An ethereal whirlpool of light recently appeared in the night sky above Alaska, briefly stealing the limelight from a strong auroral display. But the bizarre, spiral-shaped object had nothing to do with the dancing polar lights.
Instead, the luminous vortex was just the latest example of what astronomers have nicknamed "SpaceX spirals," which are becoming an increasingly common sight for stargazers across the globe. These spirals form when rocket fuel, which is ejected from the fast-spinning upper stages of Falcon 9 rockets, gets frozen in space. These frozen swirls then reflect sunlight back towards Earth, which makes them visible to stunned onlookers on the ground.
The spiral was spotted in the sky above Alaska on April 15 at around midnight local time, while vibrant green Northern Lights were already dancing across the night sky, Spaceweather.com reported. The strange whirlpool was was filmed by cameras at the University of Alaska's Poker Flat Research Range near Fairbanks.
The video shows the spiral forming from an initial bright spot into a massive galaxy-shaped object, before gradually fading into nothingness. It was visible for around seven minutes.
"I was utterly surprised and mystified when I first spotted a distant bright light coming toward me from the northern horizon," Todd Salat, an astrophotographer who captured an image of the spiral above Donnelly Dome near Delta Junction, told Spaceweather.com. "At first I thought it was a jet airliner flying through some clouds. Then it took on the spiral shape and grew big fast!"
The spiral was made up of fuel ejected by a Falcon 9 rocket that launched from California's Vandenberg Space Force Base around three hours before the whirlpool appeared. The rocket successfully deployed 51 satellites into Earth-orbit, bolstering both SpaceX's own Starlink constellation and satellite networks belonging to other private companies, SpaceNews reported.
Not every SpaceX rocket launch leads to a SpaceX spiral. Many occur above the vast, empty expanse of the Pacific Ocean, or during the day when they are not visible at all. However, the spirals have become more common in recent years as the number of SpaceX launches has increased.
On Jan. 18, an eerily-perfect spiral was filmed above Hawaii by the Subaru-Asahi Star Camera, mounted on Mauna Kea and operated by the National Astronomical Observatory of Japan. The same camera also spied another striking spiral in April 2022.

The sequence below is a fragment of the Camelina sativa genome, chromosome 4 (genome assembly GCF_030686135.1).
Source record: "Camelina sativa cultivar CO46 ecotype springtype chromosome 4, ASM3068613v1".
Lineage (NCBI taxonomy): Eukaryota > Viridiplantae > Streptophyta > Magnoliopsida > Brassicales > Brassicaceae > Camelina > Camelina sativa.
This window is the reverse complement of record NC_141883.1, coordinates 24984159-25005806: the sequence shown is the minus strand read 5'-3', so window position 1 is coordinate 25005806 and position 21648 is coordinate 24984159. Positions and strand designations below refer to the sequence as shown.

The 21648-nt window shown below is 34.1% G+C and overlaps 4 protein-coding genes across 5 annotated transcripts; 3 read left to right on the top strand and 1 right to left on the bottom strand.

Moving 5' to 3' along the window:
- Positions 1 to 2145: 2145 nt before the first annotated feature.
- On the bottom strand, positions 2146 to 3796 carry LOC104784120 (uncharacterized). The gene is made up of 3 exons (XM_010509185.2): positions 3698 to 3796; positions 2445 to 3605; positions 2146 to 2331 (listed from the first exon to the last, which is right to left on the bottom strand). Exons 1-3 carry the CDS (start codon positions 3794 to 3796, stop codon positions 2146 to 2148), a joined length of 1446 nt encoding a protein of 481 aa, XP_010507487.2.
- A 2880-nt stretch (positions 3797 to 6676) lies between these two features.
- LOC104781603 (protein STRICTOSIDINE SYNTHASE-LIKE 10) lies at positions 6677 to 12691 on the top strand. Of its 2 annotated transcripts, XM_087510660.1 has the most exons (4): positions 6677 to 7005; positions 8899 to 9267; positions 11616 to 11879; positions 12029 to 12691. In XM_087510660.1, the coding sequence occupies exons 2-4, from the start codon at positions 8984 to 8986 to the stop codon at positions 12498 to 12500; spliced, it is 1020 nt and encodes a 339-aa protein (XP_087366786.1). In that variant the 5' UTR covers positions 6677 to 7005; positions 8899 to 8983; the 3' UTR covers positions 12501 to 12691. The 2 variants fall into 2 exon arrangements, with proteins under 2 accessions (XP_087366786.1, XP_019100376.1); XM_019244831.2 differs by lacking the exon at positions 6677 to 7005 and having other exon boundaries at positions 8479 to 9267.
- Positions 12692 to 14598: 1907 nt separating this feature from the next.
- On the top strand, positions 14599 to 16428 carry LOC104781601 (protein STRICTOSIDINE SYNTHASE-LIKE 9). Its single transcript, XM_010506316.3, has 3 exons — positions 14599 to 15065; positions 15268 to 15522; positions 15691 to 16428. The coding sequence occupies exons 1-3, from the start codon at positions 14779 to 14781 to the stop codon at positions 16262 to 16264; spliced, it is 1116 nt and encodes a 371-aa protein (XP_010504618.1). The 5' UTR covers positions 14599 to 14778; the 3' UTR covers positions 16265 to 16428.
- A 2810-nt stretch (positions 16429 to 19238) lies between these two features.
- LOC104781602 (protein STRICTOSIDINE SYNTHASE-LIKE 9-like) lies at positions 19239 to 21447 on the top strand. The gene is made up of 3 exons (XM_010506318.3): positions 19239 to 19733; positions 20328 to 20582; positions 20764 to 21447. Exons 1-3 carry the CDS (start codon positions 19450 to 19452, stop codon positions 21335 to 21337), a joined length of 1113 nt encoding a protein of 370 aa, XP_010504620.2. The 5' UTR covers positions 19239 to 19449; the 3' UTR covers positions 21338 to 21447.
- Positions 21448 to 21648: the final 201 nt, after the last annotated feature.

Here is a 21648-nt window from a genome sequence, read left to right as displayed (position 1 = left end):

In June 2022, a frozen swirl was also snapped above New Zealand, Live Science's sister site Space.com reported.
But SpaceX is not the only cause of these rocket-derived light shows.
In April 2022, frozen fuel from a Chinese rocket created a spinning orb of light that also photobombed an auroral display above Alaska. And in October 2017, an even larger blue orb was seen in the sky above Siberia, according to ScienceAlert. On that occasion, the frozen fuel was left by Russian military rocket tests in the area.
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Harry is a U.K.-based senior staff writer at Live Science. He studied marine biology at the University of Exeter before training to become a journalist. He covers a wide range of topics including space exploration, planetary science, space weather, climate change, animal behavior, evolution and paleontology. His feature on the upcoming solar maximum was shortlisted in the "top scoop" category at the National Council for the Training of Journalists (NCTJ) Awards for Excellence in 2023.
I love that I now know what this is, but initially without reading anything, my first and only thought was "With all the energy of the first picture of the black hole quality. It's gotta be Ubisoft advertising to the most remote regions of America. In case the Alaskans wanted to pick up Assassin's Creed. I guess."Reply
I still look at it and think "Wow, that really could be the Ubisoft Logo."
Wrong location and direction to be the spacex rocket…Reply
And they look different. It spirals yes… but it follows a trail and you can see the rockets.
Please watch launch videos…. See any spirals?